Super Bowl XLIV: A Forgettable One

Alex ShultzCorrespondent IFebruary 8, 2010

MIAMI GARDENS, FL - FEBRUARY 07:  Quarterback Drew Brees #9 of the New Orleans Saints reacts to a play against the Indianapolis Colts during Super Bowl XLIV on February 7, 2010 at Sun Life Stadium in Miami Gardens, Florida.  (Photo by Ronald Martinez/Getty Images)
Ronald Martinez/Getty Images

Super Bowl XLIV was the epilogue to a football season in dire need of a better ending (if only Sopranos fans had such a luxury).

I’m not saying the game provided a well-written one but, at least once New Orleans defeated Indianapolis, the city was redeemed. 

Drew Brees was apparently crowned with “elite status” (according to ESPN analysts, it is a magical title only attainable after winning the big game), and the debate over whether Peyton Manning is the greatest quarterback ever was put to rest.

All season, the Colts thrived on being a cool, calm and collected team led by a cool, calm, and collected coach. Sometimes though, you need a little emotion to pull out a win, and that was clearly what Sean Payton injected into his squad during halftime.

The onside kick at the start of the third quarter was extremely gutsy and changed the atmosphere of the game. The Saints built on that momentum and never looked back. On the other hand, Colts head coach Jim Caldwell looked like a deer in the headlights.

I joked with friends that Saints' kicker Garrett Hartley was the MVP.  But seriously, the dude deserves all the credit in the world.

Kickers in the playoffs have been more off-the-mark than Taylor Swift performing during the Grammys; yet, the second-year player easily knocked down three kicks beyond 40 yards.

Peyton Manning made some surprisingly bone-headed decisions in the fourth quarter (easy for me to say as I type this, eating cupcakes).

Manning made it so obvious to Saints corner back Tracy Porter that he was about to throw to Reggie Wayne, that Porter simply stepped in and easily took the interception to the house.

Later, with 1:16 left in the game, Manning committed a brain fart and called a timeout. The cameras zoomed in on him trying to get out of it, but the damage was done.

I know his decision didn’t ultimately matter, but imagine if the Colts had scored with a minute left.

What if Matt Stover didn’t land the onside kick (which he probably wouldn’t have)?

The game would have been over without three timeouts left for Indy to call. 

Still, let’s not overreact about Manning losing this game too much. He’s still one of the 10 best quarterbacks of all time, with two to four more years left of being a legitimate contender for a Super Bowl.

Drew Brees certainly joined a new group of quarterbacks after winning it all, but for some reason, I can’t think of him as one of the greatest ever.

Maybe I need some time for his win to sink in, or maybe he just needs more great seasons to be considered one of the best. He is two years younger than Manning and has the weapons to be a Super Bowl contender for years to come.

The overwhelming consensus from my co-Super Bowl party mates was that the commercials were disappointing.

The Doritos commercials tried to milk the let’s-be-super-random-and-appeal-to-the-young-adult-YouTube audience. It failed miserably.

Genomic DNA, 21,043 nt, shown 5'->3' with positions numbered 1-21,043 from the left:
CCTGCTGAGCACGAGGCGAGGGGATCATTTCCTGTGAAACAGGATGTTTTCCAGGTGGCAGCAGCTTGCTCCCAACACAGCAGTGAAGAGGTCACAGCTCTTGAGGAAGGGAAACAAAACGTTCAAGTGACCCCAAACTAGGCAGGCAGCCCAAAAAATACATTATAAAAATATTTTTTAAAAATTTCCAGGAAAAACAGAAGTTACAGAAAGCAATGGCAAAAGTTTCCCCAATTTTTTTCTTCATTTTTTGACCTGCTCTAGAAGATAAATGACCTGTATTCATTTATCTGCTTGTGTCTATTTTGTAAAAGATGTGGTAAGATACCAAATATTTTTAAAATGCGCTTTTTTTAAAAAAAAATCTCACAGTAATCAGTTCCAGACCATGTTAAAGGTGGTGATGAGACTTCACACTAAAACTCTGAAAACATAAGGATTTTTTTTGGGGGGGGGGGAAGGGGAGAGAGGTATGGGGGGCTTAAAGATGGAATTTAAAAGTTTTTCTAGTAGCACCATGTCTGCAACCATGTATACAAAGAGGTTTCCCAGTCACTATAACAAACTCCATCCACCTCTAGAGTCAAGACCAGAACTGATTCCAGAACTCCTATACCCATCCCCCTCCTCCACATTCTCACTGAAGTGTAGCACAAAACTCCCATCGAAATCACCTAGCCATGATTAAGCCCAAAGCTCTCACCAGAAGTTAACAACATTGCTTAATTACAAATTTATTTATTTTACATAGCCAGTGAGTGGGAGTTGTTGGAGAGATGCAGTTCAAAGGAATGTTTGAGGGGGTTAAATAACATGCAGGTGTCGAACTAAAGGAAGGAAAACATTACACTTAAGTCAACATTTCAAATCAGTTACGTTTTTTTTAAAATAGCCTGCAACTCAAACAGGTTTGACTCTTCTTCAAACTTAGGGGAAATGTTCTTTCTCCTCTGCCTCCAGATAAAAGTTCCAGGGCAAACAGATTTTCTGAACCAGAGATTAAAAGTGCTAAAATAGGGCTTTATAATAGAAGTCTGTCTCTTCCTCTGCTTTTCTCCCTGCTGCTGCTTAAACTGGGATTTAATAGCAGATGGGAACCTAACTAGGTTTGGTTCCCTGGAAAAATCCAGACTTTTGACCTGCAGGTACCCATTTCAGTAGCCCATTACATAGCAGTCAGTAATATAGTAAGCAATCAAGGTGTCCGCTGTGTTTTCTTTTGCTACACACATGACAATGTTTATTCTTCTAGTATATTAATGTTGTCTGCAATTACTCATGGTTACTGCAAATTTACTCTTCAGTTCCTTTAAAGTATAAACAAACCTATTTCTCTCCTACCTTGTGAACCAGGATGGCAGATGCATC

Most of the Bud Light ads weren’t very funny, either.

Here are a few that were a bit better:

The Budweiser commercial with the horse and the longhorn, who either fell in love or were really good buddies. As one of my friends said, “Guys will laugh because it’s so over-the-top stupid, and the girls will laugh for the same reason, while thinking it’s cute.”

Both of the E-Trade baby commercials were entertaining.

The CareerBuilder commercial with all the guys walking around in briefs and tighty whities was gross, but definitely stuck out.

The commercial with Megan Fox. Because it’s Megan Fox. Honestly, I don’t even remember what she was advertising.

Oh, and to finish off the notes about stuff not relevant to the actual Super Bowl, I found the halftime show boring once again.

I understand one generation loves The Who, but another (mine) has no idea about anything they’ve done.

Let’s get someone who represents the middle ground, or my age, since that’s at whom all the commercials were aimed. Beyonce and Jay-Z would be nice, and they wouldn’t commit any Justin Timberlake/Janet Jackson mistakes either.

Looking 10 years into the future, I have a feeling this will be looked at as a pretty forgettable Super Bowl.

I understand the significance of New Orleans’ championship for the city, but the Saints have a great chance at winning another title before the decade is over.

Peyton Manning will still be one of the greatest players ever, although this game did keep him from reaching the absolute pinnacle of his position. The final score (31-17) makes it tough to get too excited when thinking back to Feb. 7, 2010.

Even all of the Las Vegas bettors who went for the over/under on which celebrity would be shown on TV more (either Kim Kardashian or Archie Manning) came up with a goose egg—unless you count a little glimpse of Kardashian after the Saints won it all.

Still, if there is one thing to remember, it’s that the team supposedly better than New Orleans got beaten down during the fourth quarter. That is a testament to the hard work that the Saints and coach, Sean Payton put in all season long.

That’s what makes sports so exciting: expecting one team to win, then seeing the underdog come up with a heroic performance.


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